Nifekalant versus lidocaine for in-hospital shock-resistant ventricular fibrillation or tachycardia.Resuscitation. 2010 Jan; 81(1):47-52.R
To compare the efficacy and safety of nifekalant, a pure class III anti-arrhythmic drug, and lidocaine in patients with shock-resistant in-hospital ventricular fibrillation (VF) or ventricular tachycardia (VT).
PATIENTS AND METHODS
Between August 2005 and March 2008, we conducted a prospective, two-arm, cluster observational study, in which participating hospitals were pre-registered either to the nifekalant arm or the lidocaine arm. Patients were enrolled if they had in-hospital VF or VT resistant to at least two defibrillation shocks. Congenital or drug-induced long QT syndrome was excluded. The primary end-point was termination of VF or VT with/without additional shock. The secondary end-points were return of spontaneous circulation (ROSC), 1-month survival and survival to hospital discharge. We also assessed the frequency of adverse events, including asystole, pulseless electrical activity and torsade de pointes.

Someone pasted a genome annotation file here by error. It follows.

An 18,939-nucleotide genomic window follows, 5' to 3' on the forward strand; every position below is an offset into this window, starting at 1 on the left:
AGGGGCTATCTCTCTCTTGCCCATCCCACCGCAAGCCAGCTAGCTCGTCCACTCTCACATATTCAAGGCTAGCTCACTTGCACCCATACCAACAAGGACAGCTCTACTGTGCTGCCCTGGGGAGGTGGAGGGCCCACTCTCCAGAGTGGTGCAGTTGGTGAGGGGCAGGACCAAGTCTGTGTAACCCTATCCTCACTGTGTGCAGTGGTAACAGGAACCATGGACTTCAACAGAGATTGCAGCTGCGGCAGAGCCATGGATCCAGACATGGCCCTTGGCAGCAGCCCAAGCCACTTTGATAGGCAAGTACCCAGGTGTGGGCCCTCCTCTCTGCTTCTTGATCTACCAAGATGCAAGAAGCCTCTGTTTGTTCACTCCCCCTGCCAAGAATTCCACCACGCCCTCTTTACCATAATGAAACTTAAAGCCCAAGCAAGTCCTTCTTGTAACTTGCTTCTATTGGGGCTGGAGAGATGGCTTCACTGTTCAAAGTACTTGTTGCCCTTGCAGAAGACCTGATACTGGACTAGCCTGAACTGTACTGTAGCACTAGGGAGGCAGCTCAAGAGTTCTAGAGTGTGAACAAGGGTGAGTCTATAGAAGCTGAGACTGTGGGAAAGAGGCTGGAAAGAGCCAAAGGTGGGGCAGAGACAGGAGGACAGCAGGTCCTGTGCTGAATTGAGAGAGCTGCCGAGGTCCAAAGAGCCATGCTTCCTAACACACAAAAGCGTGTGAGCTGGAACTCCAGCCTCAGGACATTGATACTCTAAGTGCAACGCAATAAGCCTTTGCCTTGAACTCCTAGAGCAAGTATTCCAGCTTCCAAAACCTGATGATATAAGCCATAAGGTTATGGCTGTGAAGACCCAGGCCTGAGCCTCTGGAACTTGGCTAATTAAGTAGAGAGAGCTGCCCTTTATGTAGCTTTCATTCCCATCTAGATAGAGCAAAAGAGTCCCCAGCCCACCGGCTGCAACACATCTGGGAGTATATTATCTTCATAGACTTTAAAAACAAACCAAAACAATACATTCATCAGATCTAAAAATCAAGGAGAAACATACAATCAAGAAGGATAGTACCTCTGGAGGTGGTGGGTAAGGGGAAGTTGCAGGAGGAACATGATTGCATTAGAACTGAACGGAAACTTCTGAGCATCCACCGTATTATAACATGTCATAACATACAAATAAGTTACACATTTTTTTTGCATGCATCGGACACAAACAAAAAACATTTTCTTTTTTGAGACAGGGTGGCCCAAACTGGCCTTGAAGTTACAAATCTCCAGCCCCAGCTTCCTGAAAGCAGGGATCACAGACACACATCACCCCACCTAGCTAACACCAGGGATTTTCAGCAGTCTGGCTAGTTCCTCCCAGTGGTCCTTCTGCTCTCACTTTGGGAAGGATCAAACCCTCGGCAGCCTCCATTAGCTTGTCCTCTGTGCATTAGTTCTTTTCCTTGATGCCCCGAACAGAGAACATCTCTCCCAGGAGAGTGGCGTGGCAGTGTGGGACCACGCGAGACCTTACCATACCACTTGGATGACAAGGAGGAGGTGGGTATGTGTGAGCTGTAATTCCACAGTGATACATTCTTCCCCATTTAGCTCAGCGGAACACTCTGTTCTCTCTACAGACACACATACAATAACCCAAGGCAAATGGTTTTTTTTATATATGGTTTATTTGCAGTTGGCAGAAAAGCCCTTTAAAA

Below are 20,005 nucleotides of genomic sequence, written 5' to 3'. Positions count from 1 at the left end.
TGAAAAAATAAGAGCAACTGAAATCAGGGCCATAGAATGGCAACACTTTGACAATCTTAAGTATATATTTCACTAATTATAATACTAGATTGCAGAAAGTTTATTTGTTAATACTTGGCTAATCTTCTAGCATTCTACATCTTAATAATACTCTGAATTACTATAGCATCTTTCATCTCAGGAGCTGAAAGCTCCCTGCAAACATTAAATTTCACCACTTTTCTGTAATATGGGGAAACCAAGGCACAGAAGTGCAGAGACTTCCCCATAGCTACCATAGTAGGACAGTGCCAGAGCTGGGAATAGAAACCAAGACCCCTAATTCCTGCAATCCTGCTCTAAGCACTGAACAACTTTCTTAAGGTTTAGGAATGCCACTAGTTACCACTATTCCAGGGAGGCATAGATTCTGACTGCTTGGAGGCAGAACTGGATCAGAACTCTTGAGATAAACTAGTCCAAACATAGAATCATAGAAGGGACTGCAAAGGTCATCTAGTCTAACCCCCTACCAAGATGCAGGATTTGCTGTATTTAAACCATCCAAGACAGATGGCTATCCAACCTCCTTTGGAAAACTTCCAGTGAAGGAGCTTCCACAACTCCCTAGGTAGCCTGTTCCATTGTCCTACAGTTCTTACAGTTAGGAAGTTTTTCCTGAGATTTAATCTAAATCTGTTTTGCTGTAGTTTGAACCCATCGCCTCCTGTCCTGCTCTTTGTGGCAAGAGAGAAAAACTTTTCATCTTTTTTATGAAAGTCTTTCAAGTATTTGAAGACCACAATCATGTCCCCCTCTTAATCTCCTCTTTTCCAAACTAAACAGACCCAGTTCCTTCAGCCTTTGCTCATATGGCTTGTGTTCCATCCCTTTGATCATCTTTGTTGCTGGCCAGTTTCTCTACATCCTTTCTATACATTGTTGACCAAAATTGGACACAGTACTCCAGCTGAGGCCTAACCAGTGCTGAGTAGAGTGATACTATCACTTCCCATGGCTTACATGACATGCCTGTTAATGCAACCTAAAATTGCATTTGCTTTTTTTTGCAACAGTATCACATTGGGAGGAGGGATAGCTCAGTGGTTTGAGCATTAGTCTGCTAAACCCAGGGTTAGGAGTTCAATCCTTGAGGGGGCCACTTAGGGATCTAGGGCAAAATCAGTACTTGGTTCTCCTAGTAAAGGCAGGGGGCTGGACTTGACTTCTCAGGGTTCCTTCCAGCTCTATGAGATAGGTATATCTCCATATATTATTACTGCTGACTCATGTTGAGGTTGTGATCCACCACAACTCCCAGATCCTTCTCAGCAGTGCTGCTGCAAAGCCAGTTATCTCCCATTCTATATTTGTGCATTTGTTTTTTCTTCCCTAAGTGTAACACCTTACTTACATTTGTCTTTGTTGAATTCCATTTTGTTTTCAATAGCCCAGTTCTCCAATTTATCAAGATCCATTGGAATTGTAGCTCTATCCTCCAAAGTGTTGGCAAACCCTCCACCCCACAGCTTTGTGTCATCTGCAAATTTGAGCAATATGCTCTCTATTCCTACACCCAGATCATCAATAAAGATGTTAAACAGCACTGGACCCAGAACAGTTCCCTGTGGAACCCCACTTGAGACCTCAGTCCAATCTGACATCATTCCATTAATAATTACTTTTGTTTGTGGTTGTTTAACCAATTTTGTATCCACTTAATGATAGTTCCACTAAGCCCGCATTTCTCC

In total, 55 patients were enrolled. After nifekalant, 22 of 27 patients showed termination of VF or VT, as compared with 15 of 28 patients treated with lidocaine with/without additional shock (odds ratio (OR): 3.8; 95% confidence interval (CI): 1.1-13.0; P=0.03). Twenty-three of 27 patients given nifekalant showed ROSC, as compared with 15 of 28 patients given lidocaine (OR: 5.0; 95% CI: 1.4-18.2; P=0.01). There was no difference in 1-month survival or survival to hospital discharge between the nifekalant and lidocaine arms. There was a higher incidence of asystole with lidocaine (7 of 28 patients) than with nifekalant (0 of 27 patients) (P=0.005). Torsade de pointes was not observed.
Nifekalant was more effective than lidocaine for termination of arrhythmia and for ROSC in patients with shock-resistant in-hospital VF or VT (umin-CTR No. UMIN 000001781).